European funding to push the limits of cardiac MRI

Among the laureates of the European Research Council’s "Starting Grant" announced on November 22nd, Aurélien Bustin, researcher at IHU Liryc, has been awarded funding for his SMHEART project which aims to push the limits of cardiac MRI. Two CNRS scientists, Chloé Grazon at the Institute of Molecular Sciences and Samuel Beaulieu at the Center of Intense Lasers and Applications (CELIA) have also been honored by the ERC.

  • 08/12/2022

Aurélien Bustin, ERC Starting Grant laureate © IHU Liryc Aurélien Bustin, ERC Starting Grant laureate © IHU Liryc

The European Research Council announced the list of ERC-2022-Starting Grant (Horizon Europe) laureates on November 22nd, for young researchers with innovative and ambitious projects. Among the awardees is Professor Aurélien Bustin, researcher at IHU Liryc and Bordeaux University Hospital within the cardiovascular imaging department, Assistant Professor at the University of Bordeaux and invited researcher at the CHUV of Lausanne, who has been awarded 1.5 million euros of funding for his cardiac imaging project "SMHEART".

What does your research consist of?

My personal line of research lies at the boundary of cardiology, medical imaging and data science to help improve patient care. The approach, rather avant-gardist, is inspired by my international academic and professional experience, that has allowed me to have a multidisciplinary and translational view and to understand cardiac imaging from several angles.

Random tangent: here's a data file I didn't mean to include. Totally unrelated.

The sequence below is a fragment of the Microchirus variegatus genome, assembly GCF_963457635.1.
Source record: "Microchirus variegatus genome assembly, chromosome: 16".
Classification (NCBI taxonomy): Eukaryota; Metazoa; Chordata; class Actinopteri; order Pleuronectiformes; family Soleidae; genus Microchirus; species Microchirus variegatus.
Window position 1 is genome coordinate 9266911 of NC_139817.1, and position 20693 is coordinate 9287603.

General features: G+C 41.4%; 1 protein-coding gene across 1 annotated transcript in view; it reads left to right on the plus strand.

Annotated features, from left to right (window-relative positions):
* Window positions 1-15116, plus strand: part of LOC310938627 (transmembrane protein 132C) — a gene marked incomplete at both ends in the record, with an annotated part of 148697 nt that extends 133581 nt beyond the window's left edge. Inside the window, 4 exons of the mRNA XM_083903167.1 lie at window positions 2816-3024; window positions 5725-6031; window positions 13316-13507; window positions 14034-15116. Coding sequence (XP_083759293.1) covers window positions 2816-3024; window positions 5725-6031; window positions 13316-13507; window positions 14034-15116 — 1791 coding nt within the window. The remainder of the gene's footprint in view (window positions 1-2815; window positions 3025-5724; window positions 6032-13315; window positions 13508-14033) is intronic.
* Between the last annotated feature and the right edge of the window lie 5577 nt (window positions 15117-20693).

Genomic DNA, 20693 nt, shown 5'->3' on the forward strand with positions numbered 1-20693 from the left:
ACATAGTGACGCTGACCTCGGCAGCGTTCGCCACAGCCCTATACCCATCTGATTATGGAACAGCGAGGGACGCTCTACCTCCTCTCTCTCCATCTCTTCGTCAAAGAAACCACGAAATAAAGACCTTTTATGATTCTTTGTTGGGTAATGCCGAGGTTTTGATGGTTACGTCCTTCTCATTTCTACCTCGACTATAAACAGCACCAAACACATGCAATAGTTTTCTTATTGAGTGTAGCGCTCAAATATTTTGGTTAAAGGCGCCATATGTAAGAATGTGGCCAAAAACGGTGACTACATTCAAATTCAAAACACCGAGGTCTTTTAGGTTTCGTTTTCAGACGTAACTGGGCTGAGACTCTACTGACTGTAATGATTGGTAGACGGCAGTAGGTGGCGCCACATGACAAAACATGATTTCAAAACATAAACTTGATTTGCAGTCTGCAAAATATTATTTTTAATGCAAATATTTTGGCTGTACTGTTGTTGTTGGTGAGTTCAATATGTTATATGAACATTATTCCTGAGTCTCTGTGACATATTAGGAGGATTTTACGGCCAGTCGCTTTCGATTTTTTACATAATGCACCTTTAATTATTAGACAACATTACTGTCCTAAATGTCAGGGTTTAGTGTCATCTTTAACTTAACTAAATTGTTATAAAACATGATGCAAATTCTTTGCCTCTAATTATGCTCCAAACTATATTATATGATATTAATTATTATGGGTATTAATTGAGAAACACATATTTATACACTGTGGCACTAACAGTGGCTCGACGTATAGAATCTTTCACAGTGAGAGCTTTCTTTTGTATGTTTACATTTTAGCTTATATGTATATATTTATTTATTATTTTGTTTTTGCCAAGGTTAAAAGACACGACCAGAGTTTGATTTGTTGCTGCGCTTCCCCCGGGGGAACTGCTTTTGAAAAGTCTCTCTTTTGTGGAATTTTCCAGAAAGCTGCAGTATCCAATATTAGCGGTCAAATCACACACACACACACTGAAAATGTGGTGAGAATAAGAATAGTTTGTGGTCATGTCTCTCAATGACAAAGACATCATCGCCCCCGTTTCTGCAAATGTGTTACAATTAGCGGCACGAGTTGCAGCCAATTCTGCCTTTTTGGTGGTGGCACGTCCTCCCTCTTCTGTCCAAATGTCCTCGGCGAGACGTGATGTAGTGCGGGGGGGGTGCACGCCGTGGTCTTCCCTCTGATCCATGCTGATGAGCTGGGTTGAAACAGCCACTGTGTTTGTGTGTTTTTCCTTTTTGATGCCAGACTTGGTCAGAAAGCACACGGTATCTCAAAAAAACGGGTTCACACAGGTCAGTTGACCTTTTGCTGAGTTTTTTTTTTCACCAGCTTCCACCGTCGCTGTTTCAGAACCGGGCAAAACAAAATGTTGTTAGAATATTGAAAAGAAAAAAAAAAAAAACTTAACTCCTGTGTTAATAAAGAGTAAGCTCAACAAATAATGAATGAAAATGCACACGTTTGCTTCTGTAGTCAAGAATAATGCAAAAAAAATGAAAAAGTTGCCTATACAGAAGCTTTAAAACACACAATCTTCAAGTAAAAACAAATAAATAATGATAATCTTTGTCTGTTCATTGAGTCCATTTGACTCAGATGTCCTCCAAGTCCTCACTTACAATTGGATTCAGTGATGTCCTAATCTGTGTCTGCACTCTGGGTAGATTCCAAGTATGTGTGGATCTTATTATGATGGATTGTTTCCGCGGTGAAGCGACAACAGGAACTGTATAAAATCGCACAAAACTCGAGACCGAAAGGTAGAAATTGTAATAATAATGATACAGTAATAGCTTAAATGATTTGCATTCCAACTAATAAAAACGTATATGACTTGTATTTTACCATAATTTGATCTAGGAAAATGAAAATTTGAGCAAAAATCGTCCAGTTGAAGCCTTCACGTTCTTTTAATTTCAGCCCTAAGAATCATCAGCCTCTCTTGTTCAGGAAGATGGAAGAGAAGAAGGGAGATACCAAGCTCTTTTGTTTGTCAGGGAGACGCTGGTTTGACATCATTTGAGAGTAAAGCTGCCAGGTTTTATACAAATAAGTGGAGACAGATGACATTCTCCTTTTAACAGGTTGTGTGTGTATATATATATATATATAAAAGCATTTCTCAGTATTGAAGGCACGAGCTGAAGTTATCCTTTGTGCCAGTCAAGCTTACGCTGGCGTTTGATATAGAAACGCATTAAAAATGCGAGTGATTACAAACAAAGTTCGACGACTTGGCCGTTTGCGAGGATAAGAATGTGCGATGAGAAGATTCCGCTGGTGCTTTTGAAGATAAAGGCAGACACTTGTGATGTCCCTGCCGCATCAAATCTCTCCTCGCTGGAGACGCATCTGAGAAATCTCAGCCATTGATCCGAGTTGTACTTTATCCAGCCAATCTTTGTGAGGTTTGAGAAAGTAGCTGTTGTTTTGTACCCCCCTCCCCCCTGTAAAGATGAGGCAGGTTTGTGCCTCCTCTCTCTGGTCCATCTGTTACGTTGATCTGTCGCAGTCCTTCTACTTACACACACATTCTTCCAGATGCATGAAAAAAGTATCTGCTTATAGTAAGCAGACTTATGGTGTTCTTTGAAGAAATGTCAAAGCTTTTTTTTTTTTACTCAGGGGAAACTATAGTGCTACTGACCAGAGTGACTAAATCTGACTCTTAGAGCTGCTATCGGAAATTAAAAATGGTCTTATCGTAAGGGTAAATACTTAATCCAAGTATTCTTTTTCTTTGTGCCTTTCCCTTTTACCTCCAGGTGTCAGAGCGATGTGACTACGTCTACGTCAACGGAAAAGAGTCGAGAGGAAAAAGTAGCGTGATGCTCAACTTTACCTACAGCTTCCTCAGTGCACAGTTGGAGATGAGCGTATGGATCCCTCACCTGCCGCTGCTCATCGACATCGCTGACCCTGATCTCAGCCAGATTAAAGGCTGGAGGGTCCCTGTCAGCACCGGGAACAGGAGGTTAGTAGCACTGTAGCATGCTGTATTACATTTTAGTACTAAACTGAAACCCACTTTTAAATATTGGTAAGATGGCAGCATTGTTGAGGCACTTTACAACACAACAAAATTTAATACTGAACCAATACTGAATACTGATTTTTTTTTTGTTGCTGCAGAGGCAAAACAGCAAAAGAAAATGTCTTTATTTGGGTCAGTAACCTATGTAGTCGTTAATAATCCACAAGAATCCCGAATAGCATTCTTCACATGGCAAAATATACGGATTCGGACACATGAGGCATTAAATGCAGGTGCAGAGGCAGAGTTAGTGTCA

My experience at the University of California Los Angeles (UCLA), the Technical University of Munich (TUM), King’s College London (KCL), and finally at IHU Liryc has led me to work both on advanced cardiac imaging and on image reconstruction, pushing the limits of Magnetic Resonance Imaging (MRI).

My work has also allowed new technologies to be brought from the lab to patients’ bedsides thanks to collaboration with the academic world, hospitals and industry. Several hundred patients have already benefited from these new technologies over the past few years at Bordeaux University Hospital.

Which scientific challenge does your research project funded by the European Research Council respond to?

In order to understand and treat cardiovascular disease, the leading cause of death worldwide, MRI remains the only modality capable of providing a comprehensive assessment of the function and structure of the heart without exposing the patient or operator to potentially harmful ionizing radiation.

As a mathematician entering the field of cardiac MRI, I have witnessed the same problem in every hospital I’ve had the chance to work in: radiographers are drowned in hundreds of complex MRI sequences, collecting between 800 and 1 000 images per exam, while clinicians spend a considerable amount of time drawing circles on these images in the aim of locating the heart and extracting relevant diagnostic elements. On the scientific level, I was impressed by the lack of interaction between the scientific fields involved in the development of MRI techniques; with radiographers, physicists, developers of image acquisition tools, mathematicians, designers of reconstruction algorithms, image processing experts and clinicians mostly working in silos. This compartmentalization of specialties is an obstacle to a detailed and more complete study of cardiac pathologies.